The Plot: The West End, 1953. The Mousetrap has become something of a hit. Bigshot Hollywood director Leo (Adrien Brody) is in town to adapt the play into a film, though he wants to take some liberties and make it more action-oriented. He gets some action allright when he ends up dead in the very theatre staging the show. World-weary Inspector Stoppard (Sam Rockwell) is dispatched to investigate. He’s teamed up with eager Constable Stalker (Saoirse Ronan), who is prone to jumping to conclusions. As they dig deeper into the murder investigation, they interrogate the actors including Mervyn (David Oyelowo) and one Richard Attenborough (Harris Dickinson). The game is afoot…
The Verdict: The venerable whodunit is given a theatrical spin with period piece See How They Run. It takes place within the 1950s theatre world of insecure actors, overconfident film industry people and the two decent coppers caught up in the murder most foul shenanigans. It’s even a bit meta, directly referencing the most famous theatrical whodunit of them all. Agatha Christie’s The Mousetrap is celebrating its 70th anniversary (it’s also coming to the Gaiety Theatre in October). It’s the focal point of the investigation into an actual murder, as the coppers unravel a tangled web of intrigue and figure out just whodunit and why. It sounds like a very appealing prospect for a film: luvvie period actors lording it over their theatrical environment; suspects being gathered in a country mansion; the amusing interplay between a less-than-enthusiastic inspector and his observant rottweiler of a constable. It’s a shame then that the murder by numbers don’t add up.
Somewhere in the script by Mark Chappell, there was a lively, light-footed but dark-tinged take on the whodunit. The kind of film that would go well in a madcap double bill with the hilarious Clue, which memorably featured a livewire Tim Curry. There are hints of it throughout See How They Run, but they remain fleeting at best. A cameo from a certain someone armed with arsenic and a shovel is a good example, but first time feature director doesn’t quite know what to do with all these disparate elements. The main part is the investigation by Stoppard and Stalker and that element at least has focus and direction. Rockwell and Ronan make a great double act, his seen-it-all hangdog expression playing off brilliantly against Ronan’s youthful enthusiasm (and lilting Carlow accent) to find the culprit and cuff him/her/them. It’s a delight watching these two actors scarper about, putting the clues together and coming up with a workable murder theory.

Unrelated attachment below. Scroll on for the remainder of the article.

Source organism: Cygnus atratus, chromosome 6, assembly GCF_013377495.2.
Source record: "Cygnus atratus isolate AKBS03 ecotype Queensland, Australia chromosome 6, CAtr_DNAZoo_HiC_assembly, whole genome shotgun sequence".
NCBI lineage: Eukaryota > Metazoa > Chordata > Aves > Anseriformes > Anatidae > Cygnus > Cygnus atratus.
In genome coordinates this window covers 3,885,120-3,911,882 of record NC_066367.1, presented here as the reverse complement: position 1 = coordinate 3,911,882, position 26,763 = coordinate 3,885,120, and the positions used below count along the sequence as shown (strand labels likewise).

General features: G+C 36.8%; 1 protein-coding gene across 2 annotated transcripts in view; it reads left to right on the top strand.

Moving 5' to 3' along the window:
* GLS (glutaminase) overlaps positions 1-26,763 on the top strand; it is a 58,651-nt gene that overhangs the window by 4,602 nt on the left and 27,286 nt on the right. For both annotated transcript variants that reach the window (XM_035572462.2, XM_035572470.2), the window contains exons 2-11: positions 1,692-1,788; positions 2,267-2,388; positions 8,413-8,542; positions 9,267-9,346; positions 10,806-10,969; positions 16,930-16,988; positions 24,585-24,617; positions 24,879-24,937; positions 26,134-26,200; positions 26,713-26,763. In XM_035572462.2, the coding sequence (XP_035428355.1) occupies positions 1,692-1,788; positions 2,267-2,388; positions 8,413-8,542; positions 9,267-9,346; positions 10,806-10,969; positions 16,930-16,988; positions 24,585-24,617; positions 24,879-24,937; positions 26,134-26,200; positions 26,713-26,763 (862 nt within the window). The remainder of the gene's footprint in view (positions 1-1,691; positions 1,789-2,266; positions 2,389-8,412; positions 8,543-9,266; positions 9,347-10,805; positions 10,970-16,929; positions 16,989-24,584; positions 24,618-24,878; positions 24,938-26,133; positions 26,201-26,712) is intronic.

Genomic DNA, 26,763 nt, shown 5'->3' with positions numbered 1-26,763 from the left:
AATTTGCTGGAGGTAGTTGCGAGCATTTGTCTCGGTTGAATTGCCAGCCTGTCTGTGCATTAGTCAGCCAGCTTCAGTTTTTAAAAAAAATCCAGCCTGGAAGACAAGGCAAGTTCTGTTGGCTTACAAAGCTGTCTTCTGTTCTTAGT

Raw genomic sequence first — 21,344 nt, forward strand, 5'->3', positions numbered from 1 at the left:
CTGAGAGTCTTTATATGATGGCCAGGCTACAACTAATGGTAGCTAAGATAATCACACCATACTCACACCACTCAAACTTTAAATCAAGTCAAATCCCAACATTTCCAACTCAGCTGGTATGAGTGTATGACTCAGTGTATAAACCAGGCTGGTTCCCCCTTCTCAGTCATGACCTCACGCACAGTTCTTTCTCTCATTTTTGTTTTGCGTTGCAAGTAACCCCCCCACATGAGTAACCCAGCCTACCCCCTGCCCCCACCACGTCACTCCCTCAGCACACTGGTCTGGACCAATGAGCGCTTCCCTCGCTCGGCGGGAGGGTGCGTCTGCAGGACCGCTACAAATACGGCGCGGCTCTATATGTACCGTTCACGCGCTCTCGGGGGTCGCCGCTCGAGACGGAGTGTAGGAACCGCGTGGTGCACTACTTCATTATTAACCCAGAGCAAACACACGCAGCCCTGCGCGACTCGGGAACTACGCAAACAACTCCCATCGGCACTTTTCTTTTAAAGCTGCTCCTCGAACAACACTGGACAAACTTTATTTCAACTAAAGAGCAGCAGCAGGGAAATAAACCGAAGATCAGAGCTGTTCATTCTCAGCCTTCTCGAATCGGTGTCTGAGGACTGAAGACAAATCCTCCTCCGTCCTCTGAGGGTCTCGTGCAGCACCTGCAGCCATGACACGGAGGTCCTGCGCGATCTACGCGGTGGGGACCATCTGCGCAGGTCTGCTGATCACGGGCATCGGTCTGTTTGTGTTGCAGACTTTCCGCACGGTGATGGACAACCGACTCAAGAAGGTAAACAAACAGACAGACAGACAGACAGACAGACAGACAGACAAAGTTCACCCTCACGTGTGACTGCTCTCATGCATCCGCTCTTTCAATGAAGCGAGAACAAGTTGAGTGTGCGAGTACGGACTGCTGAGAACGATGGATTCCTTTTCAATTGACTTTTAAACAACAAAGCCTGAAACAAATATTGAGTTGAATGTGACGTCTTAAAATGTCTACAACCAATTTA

The supporting characters flit in and out of the story, but are not developed enough to come across as anything other than lifesize cardboard cutouts – the kind with a bullseye target on them. As Mervyn soon realises, his fellow actors are suspects and potential victims too. There are overlong digressions that don’t serve the script well or go anywhere in particular (e.g the jail scene), reducing the roles of the supporting characters to the point where it becomes frustrating. To understand motivations, the audience needs to understand the suspects and just what they might be hiding. There’s little attempt to explore that. The actors involved are criminally under-used as a result. You don’t cast the excellent Ruth Wilson and give her just a handful of lines. The film runs out of plot soon enough, sputtering to a limp conclusion that otherwise suggests it might be better off as a TV show called Stoppard & Stalker. Watch out London criminals – they’re on the case and coming for you. See How They Run should be a better film, but it never really works as a satisfying whole. There’s little to see here other than the sparkling cyanide chemistry between Rockwell and Ronan, working overtime to compensate for the film’s all-too-obvious shortcomings.
Rating: 2 / 5
Review by Gareth O’Connor
See How They Run
Runs out of plot
See How They Run (USA / 12A / 98 mins)
In short: Runs out of plot
Directed by Tom George.
Starring Sam Rockwell, Saoirse Ronan, Adrien Brody, David Oyelowo, Harris Dickinson, Ruth Wilson.